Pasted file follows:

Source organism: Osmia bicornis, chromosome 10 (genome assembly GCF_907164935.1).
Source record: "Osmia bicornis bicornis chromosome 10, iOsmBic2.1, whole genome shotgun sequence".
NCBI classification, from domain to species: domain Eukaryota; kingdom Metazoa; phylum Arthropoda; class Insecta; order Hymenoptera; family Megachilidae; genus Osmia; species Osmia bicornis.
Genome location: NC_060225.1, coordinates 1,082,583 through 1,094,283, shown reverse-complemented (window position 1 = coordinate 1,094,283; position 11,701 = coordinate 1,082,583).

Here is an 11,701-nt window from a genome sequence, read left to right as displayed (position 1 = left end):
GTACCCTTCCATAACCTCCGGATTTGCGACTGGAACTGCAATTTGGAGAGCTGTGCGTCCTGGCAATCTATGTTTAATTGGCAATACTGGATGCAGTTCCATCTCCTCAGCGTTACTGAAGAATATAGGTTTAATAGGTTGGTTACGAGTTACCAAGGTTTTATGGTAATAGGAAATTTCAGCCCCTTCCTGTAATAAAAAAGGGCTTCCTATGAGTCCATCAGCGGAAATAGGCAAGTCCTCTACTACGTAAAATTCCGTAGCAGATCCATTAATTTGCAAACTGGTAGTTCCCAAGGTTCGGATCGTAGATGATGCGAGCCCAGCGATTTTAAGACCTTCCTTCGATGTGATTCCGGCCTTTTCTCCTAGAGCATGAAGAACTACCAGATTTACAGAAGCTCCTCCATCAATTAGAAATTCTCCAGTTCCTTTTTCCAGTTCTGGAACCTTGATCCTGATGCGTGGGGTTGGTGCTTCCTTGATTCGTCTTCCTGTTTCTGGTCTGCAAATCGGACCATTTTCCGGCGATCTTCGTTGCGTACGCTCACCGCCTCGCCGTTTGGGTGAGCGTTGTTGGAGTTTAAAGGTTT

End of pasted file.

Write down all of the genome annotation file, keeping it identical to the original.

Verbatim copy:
Source organism: Osmia bicornis, chromosome 10 (genome assembly GCF_907164935.1).
Source record: "Osmia bicornis bicornis chromosome 10, iOsmBic2.1, whole genome shotgun sequence".
NCBI classification, from domain to species: domain Eukaryota; kingdom Metazoa; phylum Arthropoda; class Insecta; order Hymenoptera; family Megachilidae; genus Osmia; species Osmia bicornis.
Genome location: NC_060225.1, coordinates 1,082,583 through 1,094,283, shown reverse-complemented (window position 1 = coordinate 1,094,283; position 11,701 = coordinate 1,082,583).

Here is an 11,701-nt window from a genome sequence, read left to right as displayed (position 1 = left end):
GTACCCTTCCATAACCTCCGGATTTGCGACTGGAACTGCAATTTGGAGAGCTGTGCGTCCTGGCAATCTATGTTTAATTGGCAATACTGGATGCAGTTCCATCTCCTCAGCGTTACTGAAGAATATAGGTTTAATAGGTTGGTTACGAGTTACCAAGGTTTTATGGTAATAGGAAATTTCAGCCCCTTCCTGTAATAAAAAAGGGCTTCCTATGAGTCCATCAGCGGAAATAGGCAAGTCCTCTACTACGTAAAATTCCGTAGCAGATCCATTAATTTGCAAACTGGTAGTTCCCAAGGTTCGGATCGTAGATGATGCGAGCCCAGCGATTTTAAGACCTTCCTTCGATGTGATTCCGGCCTTTTCTCCTAGAGCATGAAGAACTACCAGATTTACAGAAGCTCCTCCATCAATTAGAAATTCTCCAGTTCCTTTTTCCAGTTCTGGAACCTTGATCCTGATGCGTGGGGTTGGTGCTTCCTTGATTCGTCTTCCTGTTTCTGGTCTGCAAATCGGACCATTTTCCGGCGATCTTCGTTGCGTACGCTCACCGCCTCGCCGTTTGGGTGAGCGTTGTTGGAGTTTAAAGGTTT